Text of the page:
AveryIsIn: hi HJFan -- you'll never guess what happened. Supposedly I'm a dangerous cybercriminal, and the feds have come knocking down my door. They think I'm in contact with some supervillain -- but I never leave the house, and you're the only one I talk to. Lv it to the govt, huh? LOL
DixonOPUS: Avery Nesbitt made e-mail contact with target today. Although suspect seems unaware of target's true identity, I can't be sure she's uninvolved. My next move: get inside. Time to rattle Ms. Nesbitt's perfect online world.
After two years in the slammer for creating a computer virus and unwittingly turning it loose on the free world, computer genius Avery Nesbitt has turned into an agoraphobic recluse in this spirited tale of romantic suspense from Bevarly (Indecent Suggestion). Even worse, Avery's online addiction has made her a prime target for Sorcerer, an Internet predator and international high-tech criminal. OPUS (Office for Political Unity and Security) agent Dixon is hot on Sorcerer's trail and convinces Avery to help lure him out. The pair, along with Dixon's rookie partner, Tanner, and their surveillance equipment, withdraw to the Nesbitt family's Hamptons estate. If the romance between Avery and Dixon is familiar, the older woman/younger man relationship between Avery's 40-year-old sister, Carly, and 25-year-old Tanner adds spice. Various bits of personal drama presumably await resolution in later installments of what is billed as a trilogy.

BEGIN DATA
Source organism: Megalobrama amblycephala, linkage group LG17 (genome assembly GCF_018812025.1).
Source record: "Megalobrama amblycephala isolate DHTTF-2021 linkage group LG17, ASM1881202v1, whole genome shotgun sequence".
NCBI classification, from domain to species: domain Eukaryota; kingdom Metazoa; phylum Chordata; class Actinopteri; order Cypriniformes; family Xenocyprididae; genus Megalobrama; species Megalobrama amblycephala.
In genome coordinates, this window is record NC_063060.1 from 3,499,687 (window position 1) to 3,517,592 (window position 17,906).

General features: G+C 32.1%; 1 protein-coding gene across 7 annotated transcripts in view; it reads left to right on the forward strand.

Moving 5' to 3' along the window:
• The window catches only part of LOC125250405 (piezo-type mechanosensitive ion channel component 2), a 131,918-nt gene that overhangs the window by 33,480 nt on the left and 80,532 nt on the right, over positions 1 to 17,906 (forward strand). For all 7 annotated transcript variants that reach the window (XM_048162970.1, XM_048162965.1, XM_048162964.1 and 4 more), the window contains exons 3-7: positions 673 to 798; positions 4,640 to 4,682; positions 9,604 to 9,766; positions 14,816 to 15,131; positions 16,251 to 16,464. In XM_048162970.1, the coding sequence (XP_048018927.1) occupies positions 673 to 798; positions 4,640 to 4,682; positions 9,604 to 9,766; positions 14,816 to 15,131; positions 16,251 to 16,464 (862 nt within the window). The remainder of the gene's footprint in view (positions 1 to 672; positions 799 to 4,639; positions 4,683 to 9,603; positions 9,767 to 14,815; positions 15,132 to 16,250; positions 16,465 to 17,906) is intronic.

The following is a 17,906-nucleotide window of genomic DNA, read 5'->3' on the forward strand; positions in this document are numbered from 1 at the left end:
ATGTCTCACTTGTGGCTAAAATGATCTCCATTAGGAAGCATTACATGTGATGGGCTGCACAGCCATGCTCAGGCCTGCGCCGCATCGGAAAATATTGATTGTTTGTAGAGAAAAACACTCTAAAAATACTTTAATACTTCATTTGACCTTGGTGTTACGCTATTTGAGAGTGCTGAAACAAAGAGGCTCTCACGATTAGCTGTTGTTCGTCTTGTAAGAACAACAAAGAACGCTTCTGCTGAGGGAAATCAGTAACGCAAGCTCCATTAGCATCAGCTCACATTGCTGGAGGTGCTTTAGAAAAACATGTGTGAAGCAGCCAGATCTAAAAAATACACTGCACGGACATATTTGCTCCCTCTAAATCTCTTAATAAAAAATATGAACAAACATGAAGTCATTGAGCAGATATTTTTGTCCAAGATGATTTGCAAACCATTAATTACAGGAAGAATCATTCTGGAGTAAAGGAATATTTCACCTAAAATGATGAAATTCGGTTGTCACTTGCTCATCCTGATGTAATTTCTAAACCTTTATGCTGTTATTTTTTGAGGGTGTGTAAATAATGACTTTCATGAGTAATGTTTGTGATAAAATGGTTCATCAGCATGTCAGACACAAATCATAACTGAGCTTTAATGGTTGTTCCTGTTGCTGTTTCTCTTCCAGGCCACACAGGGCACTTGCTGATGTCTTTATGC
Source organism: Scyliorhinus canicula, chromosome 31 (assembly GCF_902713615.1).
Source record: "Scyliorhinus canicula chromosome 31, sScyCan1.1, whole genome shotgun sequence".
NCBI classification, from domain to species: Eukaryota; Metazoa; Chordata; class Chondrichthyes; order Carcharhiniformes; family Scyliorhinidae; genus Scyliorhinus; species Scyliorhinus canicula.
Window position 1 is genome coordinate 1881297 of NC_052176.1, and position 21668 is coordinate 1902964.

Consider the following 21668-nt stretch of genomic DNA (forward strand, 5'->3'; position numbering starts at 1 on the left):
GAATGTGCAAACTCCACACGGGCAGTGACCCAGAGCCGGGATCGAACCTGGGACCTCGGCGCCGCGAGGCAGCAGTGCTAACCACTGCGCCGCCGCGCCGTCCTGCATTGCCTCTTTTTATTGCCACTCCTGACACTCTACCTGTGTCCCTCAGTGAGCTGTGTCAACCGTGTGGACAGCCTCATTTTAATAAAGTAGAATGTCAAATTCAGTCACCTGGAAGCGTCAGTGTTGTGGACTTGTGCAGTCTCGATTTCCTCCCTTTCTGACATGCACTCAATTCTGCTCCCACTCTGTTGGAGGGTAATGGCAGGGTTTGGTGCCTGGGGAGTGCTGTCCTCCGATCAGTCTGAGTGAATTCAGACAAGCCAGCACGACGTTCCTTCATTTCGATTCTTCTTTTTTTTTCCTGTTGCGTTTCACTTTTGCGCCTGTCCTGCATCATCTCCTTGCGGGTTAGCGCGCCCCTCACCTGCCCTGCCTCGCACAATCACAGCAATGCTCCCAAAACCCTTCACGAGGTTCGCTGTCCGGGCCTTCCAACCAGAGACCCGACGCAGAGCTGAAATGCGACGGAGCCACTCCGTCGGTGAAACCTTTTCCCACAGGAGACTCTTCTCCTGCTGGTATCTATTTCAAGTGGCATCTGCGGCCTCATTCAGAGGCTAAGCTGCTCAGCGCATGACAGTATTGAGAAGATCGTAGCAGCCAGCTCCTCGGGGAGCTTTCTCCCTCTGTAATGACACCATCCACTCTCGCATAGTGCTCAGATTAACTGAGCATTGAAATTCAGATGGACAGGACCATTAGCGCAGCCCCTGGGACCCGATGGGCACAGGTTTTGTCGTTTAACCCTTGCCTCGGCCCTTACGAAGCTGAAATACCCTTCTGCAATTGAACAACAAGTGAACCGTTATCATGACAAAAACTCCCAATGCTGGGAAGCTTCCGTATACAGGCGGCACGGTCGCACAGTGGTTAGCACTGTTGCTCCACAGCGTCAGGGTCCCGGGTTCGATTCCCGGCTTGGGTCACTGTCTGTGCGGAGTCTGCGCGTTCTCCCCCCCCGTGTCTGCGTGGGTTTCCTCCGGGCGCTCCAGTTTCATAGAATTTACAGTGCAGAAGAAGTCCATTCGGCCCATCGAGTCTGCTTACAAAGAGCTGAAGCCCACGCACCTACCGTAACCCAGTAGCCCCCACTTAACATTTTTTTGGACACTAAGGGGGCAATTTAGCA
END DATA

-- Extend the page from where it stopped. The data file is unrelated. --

Copyright (c) Reed Business Information, a division of Reed Elsevier Inc. All rights reserved. -- PUBLISHERS WEEKLY.
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March 31, 2008
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Excerpt from You've Got Male by Elizabeth Bevarly
Avery Nesbitt was in love. Madly, passionately|
wildly in love. She was besotted. She was bedazzled. She was befuddled. She was in love as she'd never been in love before.
And it was with a man who went beyond dreamy. He was smart and witty. He was creative and articulate. He was handsome and sexy. He always said what she needed to hear, right when she needed to hear it. He knew her backward and forward, just as she knew him inside and out. And he loved her exactly the way she was. That, more than anything else, had sealed her fate and ensured that her love would last forever. Andrew Paddington made Avery feel as if nothing in her life would ever go wrong again. He was just perfect in every way.
Theirs had been a whirlwind courtship, had come at Avery out of nowhere and swept her into a fantasy worthy of an epic romance. Andrew was in her thoughts and her dreams, in her plans and her performance, in her ego and her id. He filled her days with delight and her nights with pleasure, imbued her with joy that made her downright giddy. And that was no small accomplishment for a woman who was normally pragmatic, cynical and down-to-earth. Although Avery had only met him a month ago, she'd known after that first encounter that their meeting must have been destiny. Fate. Kismet. It was simply Meant To Be.